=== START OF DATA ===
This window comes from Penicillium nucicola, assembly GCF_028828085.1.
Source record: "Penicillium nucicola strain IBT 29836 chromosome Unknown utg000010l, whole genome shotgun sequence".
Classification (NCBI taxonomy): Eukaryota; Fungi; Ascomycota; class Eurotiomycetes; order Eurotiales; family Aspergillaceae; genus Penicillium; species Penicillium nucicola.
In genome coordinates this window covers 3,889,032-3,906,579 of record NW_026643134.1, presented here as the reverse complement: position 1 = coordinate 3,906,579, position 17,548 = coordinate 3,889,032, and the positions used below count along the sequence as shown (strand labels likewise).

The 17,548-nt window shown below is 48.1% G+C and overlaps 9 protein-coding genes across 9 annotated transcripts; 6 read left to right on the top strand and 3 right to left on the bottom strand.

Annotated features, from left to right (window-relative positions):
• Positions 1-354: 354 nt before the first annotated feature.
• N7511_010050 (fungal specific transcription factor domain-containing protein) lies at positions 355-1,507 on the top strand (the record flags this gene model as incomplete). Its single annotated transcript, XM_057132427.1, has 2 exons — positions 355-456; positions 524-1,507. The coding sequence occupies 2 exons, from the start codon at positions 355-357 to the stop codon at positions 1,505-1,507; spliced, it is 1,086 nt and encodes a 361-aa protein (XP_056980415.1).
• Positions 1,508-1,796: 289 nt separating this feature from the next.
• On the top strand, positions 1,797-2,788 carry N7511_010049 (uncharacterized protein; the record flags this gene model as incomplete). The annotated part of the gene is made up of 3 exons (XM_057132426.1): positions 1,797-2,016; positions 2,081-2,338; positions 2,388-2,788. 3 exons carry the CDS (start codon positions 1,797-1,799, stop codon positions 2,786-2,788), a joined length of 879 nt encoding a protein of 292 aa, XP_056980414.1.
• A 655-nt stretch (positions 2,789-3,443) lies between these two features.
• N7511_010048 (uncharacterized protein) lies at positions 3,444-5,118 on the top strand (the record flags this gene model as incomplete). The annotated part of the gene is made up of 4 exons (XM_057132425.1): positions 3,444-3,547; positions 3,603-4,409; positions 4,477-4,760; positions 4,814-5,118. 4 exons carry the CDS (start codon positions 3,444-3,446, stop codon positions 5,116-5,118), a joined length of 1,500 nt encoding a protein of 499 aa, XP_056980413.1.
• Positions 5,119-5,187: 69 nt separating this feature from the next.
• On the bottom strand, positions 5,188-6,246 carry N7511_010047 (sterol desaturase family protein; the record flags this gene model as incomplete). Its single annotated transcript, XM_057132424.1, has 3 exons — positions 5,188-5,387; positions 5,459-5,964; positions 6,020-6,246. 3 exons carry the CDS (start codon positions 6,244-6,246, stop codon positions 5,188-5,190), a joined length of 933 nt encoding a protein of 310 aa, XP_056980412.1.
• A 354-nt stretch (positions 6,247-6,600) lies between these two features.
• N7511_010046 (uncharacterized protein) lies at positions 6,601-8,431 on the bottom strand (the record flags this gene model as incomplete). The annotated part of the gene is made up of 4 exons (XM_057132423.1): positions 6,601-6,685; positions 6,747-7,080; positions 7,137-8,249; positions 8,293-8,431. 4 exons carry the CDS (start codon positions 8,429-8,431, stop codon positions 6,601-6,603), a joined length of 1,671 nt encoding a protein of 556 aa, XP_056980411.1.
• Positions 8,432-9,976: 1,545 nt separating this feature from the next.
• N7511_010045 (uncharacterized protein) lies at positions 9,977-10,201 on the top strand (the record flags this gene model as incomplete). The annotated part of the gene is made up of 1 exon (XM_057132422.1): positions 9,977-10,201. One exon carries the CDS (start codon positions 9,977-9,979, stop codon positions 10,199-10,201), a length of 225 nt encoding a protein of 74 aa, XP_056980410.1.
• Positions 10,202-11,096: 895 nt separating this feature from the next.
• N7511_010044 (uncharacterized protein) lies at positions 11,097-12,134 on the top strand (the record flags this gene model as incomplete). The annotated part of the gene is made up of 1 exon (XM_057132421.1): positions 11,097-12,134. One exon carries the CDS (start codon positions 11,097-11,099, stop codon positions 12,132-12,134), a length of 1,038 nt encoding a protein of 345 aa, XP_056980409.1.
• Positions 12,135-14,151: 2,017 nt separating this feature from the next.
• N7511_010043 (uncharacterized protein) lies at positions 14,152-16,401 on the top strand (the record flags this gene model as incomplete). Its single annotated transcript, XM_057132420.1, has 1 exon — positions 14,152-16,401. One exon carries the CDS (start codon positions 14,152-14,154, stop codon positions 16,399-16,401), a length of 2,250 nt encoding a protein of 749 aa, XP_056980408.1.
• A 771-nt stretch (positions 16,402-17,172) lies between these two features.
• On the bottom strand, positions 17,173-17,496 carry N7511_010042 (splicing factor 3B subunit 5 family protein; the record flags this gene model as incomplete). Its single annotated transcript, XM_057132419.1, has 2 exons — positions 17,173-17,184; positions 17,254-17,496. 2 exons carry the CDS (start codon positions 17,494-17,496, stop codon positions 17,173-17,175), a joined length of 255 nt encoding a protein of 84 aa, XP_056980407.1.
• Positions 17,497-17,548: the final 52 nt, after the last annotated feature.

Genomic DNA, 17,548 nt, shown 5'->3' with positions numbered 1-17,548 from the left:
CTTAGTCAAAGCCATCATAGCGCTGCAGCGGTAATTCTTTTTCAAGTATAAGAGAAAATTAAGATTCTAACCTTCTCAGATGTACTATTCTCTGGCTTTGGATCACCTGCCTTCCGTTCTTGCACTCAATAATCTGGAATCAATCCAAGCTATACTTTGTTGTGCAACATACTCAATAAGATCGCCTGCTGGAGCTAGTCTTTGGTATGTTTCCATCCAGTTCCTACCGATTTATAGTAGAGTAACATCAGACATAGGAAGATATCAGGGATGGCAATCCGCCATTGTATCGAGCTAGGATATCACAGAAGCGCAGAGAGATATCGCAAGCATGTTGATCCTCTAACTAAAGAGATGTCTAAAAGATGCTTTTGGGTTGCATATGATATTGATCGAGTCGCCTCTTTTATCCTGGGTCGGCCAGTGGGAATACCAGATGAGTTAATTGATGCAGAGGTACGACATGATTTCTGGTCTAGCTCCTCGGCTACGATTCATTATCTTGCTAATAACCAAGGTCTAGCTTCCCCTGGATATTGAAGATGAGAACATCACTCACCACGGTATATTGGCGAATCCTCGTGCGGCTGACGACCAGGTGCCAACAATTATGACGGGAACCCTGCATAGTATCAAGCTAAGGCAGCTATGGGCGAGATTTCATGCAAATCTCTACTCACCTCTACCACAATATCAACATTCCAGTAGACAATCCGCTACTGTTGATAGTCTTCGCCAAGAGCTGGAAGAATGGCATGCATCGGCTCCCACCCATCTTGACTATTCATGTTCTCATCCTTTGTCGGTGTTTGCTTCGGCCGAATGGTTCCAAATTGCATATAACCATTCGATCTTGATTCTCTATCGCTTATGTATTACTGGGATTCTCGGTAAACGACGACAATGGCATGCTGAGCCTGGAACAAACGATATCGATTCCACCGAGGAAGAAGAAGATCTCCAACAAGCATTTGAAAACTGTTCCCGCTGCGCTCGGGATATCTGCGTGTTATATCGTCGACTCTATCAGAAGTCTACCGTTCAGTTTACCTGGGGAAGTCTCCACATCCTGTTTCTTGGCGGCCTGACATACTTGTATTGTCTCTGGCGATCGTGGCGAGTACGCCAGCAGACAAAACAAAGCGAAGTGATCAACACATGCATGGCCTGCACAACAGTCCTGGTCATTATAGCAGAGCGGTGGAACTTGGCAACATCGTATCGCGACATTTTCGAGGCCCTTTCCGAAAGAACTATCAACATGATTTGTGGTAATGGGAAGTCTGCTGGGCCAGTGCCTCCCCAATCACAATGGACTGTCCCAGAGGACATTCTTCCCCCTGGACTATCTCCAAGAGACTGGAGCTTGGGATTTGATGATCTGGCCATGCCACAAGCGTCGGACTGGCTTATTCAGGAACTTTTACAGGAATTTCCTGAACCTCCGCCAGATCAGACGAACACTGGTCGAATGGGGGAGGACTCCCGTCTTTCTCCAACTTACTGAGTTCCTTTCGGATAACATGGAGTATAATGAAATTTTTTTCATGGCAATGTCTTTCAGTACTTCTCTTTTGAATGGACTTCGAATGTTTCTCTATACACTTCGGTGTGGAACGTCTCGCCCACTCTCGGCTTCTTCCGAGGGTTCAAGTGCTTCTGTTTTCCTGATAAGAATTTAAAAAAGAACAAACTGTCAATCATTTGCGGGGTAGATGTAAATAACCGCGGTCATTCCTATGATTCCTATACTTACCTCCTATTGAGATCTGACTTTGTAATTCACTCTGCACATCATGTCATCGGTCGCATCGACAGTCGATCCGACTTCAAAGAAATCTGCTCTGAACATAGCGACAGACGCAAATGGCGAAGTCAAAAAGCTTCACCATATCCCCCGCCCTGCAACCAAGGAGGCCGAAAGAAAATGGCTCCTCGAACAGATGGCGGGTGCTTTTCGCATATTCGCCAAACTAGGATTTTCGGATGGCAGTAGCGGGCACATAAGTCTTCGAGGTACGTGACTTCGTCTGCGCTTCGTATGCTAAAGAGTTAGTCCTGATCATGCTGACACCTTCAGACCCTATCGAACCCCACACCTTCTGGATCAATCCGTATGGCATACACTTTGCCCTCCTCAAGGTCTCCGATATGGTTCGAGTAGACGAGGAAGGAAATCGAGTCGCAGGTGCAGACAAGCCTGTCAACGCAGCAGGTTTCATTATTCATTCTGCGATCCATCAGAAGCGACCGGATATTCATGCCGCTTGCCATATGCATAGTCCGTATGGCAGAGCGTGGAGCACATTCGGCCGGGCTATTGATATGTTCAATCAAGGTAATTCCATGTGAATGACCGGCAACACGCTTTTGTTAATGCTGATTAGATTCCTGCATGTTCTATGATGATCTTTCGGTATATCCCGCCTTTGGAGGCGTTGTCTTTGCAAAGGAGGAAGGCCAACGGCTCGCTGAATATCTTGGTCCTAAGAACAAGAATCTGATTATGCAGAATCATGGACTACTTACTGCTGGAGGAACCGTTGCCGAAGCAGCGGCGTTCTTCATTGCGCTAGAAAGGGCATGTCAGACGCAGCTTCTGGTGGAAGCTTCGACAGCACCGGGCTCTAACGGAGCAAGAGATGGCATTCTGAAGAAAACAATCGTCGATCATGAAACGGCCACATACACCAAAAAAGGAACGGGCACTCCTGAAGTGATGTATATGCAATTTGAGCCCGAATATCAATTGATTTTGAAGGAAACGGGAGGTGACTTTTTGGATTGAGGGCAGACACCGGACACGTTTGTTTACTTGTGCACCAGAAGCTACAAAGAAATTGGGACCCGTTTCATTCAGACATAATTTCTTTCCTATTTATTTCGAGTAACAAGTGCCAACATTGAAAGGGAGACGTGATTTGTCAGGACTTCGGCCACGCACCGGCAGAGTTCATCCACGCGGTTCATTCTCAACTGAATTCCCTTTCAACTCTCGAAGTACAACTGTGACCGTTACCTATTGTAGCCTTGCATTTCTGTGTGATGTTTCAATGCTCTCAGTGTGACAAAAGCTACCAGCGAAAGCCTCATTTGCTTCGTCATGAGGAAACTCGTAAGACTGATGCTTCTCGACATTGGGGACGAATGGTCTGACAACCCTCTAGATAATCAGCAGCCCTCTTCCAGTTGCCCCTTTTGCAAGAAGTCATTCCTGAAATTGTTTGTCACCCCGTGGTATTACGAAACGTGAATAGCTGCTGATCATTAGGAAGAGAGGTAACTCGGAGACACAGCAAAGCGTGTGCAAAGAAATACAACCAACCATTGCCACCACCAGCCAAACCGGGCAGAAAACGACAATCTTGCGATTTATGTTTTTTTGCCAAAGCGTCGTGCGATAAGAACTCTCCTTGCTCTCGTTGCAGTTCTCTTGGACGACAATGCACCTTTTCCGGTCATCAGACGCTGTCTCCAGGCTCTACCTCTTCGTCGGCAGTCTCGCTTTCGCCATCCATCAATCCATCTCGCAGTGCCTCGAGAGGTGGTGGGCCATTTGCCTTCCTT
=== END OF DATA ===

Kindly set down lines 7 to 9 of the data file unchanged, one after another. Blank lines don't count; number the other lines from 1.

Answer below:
• Positions 1-354: 354 nt before the first annotated feature.
• N7511_010050 (fungal specific transcription factor domain-containing protein) lies at positions 355-1,507 on the top strand (the record flags this gene model as incomplete). Its single annotated transcript, XM_057132427.1, has 2 exons — positions 355-456; positions 524-1,507. The coding sequence occupies 2 exons, from the start codon at positions 355-357 to the stop codon at positions 1,505-1,507; spliced, it is 1,086 nt and encodes a 361-aa protein (XP_056980415.1).
• Positions 1,508-1,796: 289 nt separating this feature from the next.